Telecommunications and connectivity are becoming hot political topics. As both sides debate regulation versus market freedom, Bocar Ba, CEO, SAMENA Telecommunications Council is tasked with reminding parties with different interests of their common goals.
It is no secret that the world of telecommunications is becoming increasingly political. Discussions on telecoms are now dotted with questions on government legislation – whether or not connectivity is a human right, or perhaps should be treated as a utility. At its worst, this conversation can disintegrate into an all-out battle with telecoms operators on one side and government agencies on the other, leaving the everyday consumer to deal with the aftermath.
No one knows the back and forth of the battle of telecommunication regulation better than Bocar Ba, CEO, SAMENA Telecommunications Council. Headquartered in the UAE, SAMENA Council was launched in 2006. SAMENA is driven primarily to represent telecommunications operators and service providers in the region when it comes to policy development. However, as a not-for-profit, it holds no political affiliation. The members of SAMENA are telecom vendors, technology companies, cellular and fixed-line operators, consultancy groups and telecom regulatory bodies.
“The goal of SAMENA,” says Ba, “is to bring people together to have a conversation.” Essentially, the hope is to strip away some of the potential animosity, and allow two parties compromise. Though SAMENA has a mandate to voice the interest of telecommunication service providers to policy-making entities, the true goal, says Ba, is working together to build a consensus.
A major issue on the table is that of Big Data. Users are creating more and more data, and with the Internet of Things most certainly coming in to play, that trend is only set to accellerate. As users rely more heavily on smart devices, the burden lies on the telecoms providers to manage this flood of data. “We are spending more on bigger fatter pipes to accommodate the flow of data,” says Ba. “The question is, as we expand these networks to deal with this flow of data, who will be responsible for funding the infrastructure. The question is whether or not the telecom operators will keep spending, or will the expansion of the network be funded by a third party – either governments, or someone else.”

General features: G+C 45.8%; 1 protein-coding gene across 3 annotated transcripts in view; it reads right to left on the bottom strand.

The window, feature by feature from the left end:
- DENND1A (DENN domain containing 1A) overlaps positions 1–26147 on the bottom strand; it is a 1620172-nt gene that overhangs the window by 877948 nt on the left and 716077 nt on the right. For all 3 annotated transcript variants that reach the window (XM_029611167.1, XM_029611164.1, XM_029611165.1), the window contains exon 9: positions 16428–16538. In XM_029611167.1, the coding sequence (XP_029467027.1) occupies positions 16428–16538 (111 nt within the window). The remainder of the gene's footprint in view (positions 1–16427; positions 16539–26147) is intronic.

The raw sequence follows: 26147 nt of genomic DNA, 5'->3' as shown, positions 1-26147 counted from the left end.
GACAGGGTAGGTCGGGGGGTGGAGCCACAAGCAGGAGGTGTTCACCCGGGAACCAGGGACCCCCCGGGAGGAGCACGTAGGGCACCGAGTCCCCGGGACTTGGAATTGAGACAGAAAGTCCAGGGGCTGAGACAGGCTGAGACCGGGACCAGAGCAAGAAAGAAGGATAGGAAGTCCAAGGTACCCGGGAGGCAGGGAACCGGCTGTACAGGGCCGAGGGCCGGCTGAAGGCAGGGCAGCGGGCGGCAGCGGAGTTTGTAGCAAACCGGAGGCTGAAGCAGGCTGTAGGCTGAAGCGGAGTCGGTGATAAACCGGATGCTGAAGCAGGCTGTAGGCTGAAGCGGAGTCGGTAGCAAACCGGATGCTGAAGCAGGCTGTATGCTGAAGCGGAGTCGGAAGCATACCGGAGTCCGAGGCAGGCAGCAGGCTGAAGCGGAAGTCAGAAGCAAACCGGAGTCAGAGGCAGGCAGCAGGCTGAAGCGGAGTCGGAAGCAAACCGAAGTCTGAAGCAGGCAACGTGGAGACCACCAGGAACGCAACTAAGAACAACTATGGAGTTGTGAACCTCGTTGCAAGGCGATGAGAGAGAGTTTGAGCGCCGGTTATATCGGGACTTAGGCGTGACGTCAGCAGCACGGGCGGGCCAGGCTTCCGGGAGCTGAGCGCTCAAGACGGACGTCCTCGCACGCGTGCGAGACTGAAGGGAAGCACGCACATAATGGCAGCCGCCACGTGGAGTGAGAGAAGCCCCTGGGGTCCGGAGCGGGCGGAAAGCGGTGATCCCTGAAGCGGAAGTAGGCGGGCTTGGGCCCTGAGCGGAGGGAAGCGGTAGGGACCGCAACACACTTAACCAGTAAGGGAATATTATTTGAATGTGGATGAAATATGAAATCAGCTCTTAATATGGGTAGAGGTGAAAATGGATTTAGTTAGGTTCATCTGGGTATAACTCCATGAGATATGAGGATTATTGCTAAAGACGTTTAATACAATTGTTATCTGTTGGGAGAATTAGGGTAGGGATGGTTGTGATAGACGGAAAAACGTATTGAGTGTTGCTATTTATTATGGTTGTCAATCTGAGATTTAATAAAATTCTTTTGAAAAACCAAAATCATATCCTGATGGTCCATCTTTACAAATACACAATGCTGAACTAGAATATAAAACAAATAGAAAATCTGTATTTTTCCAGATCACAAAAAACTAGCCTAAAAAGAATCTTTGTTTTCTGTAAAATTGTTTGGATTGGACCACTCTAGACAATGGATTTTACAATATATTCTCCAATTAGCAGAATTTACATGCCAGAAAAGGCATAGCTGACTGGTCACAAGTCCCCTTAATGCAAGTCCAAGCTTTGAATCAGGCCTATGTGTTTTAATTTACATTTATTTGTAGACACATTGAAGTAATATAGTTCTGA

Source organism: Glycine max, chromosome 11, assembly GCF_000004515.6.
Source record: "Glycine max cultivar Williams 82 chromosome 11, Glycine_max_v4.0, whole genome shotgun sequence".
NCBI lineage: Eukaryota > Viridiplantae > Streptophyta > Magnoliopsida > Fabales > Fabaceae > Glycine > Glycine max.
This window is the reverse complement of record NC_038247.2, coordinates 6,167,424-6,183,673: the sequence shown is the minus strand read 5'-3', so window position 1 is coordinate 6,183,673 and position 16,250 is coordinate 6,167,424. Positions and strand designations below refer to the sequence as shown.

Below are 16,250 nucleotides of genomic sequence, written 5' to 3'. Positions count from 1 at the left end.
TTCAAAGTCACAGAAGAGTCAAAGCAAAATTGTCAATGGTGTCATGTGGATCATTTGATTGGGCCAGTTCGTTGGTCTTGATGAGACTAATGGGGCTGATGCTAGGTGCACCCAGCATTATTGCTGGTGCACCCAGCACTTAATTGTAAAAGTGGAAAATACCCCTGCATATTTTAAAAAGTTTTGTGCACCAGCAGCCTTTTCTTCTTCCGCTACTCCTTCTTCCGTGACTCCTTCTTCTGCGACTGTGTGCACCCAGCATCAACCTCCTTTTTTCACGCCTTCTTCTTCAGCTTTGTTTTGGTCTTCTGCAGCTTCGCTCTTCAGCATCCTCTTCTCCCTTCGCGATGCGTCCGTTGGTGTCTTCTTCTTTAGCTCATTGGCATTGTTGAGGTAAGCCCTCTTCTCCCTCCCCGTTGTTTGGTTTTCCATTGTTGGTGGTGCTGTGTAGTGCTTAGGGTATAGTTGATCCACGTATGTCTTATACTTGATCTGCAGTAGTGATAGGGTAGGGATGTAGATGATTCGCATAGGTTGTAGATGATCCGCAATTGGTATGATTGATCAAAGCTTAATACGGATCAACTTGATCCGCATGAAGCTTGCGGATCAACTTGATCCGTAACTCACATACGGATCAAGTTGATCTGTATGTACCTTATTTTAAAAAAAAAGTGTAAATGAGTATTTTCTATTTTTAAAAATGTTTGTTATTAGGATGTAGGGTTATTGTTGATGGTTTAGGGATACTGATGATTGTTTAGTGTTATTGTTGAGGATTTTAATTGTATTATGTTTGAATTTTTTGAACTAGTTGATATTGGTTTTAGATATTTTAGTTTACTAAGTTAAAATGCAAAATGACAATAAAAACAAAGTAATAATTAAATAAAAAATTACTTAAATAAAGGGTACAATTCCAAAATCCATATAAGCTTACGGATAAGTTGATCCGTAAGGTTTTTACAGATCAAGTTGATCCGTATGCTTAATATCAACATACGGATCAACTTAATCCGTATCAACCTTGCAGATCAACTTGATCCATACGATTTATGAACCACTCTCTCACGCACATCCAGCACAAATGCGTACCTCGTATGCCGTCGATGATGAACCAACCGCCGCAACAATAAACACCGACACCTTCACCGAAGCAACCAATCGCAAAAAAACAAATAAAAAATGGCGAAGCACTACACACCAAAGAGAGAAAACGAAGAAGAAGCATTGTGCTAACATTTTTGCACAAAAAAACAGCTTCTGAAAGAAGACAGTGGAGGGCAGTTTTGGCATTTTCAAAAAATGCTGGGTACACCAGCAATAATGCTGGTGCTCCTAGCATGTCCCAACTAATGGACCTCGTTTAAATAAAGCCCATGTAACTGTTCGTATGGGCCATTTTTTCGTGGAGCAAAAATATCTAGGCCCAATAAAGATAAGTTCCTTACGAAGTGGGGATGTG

The conversation now, says Ba, is between telecoms and Over-the-Top users that are directly benefitting from the the expansion of the network. “The question is, who should pay for having access to the network. The capex has to be shared by someone.”
This issue leads directly into the discussion on net neutrality. The question of how connectivity should be regulated, and by whom, is a hotly debated topic with opponents arguing for the freedom of broadband service providers to manage their own networks, and supporters pushing that ISPs should enable access to all content and applications regardless of the source.
“Many telcoms operators want to treat connectivity like commercial aviation – you have economy, business and first class depending on how much you pay,” explains Ba. “However, the legitimate concern of telcoms operators is that someone, eventually, must pay for the expansion of the network.” In short, there is some concern as to whether or not net neutrality is sustainable in the long term.
Many of these issues come down to a matter of government regulation. “We are not against government regulation,” says Ba, “but regulation is like cholestoral – there is good and bad. What we want is to ensure that all stakeholders have a voice in the development of any guidance or regulation that will affect business.
“Of course, SAMENA represents the interests of the telecoms providers,” says Ba candidly, “but in these situations there should be no losers. Everyone should walk away with some level of satisfaction.” To that end, Ba sets to outline the common goals of each party. “We want to bring people who have different interests together,” says Ba.
The common goal in the Middle East is progress, says Ba. “In the Middle East we see enormous growth,” he says. “We aim to support the development of smart cities and the building of digital economies.” To support this growth, he says, the region needs to deal with a number of issues, including an inevitable broadband spectrum crunch.
“The SAMENA Council calls for positive collaboration on these issues,” says Ba. “There is not currently one solution on the table, but instead we have many avenues that we can choose to go down. We are only going to be able to make the right decisions for the region with good will from all parties.”
Telecommunications and ICT in general are no longer industry verticals. Moreover, connectivity is the backbone of all industries. As this layer penetrates all aspects of daily life, ICT becomes the enabler of the enablers. “Telecommunications supports all activities for the good of society,” says Bocar. As we become more reliant on connectivity enabled services, however, it is important to keep in mind how all this activity will be funded and regulated in the future.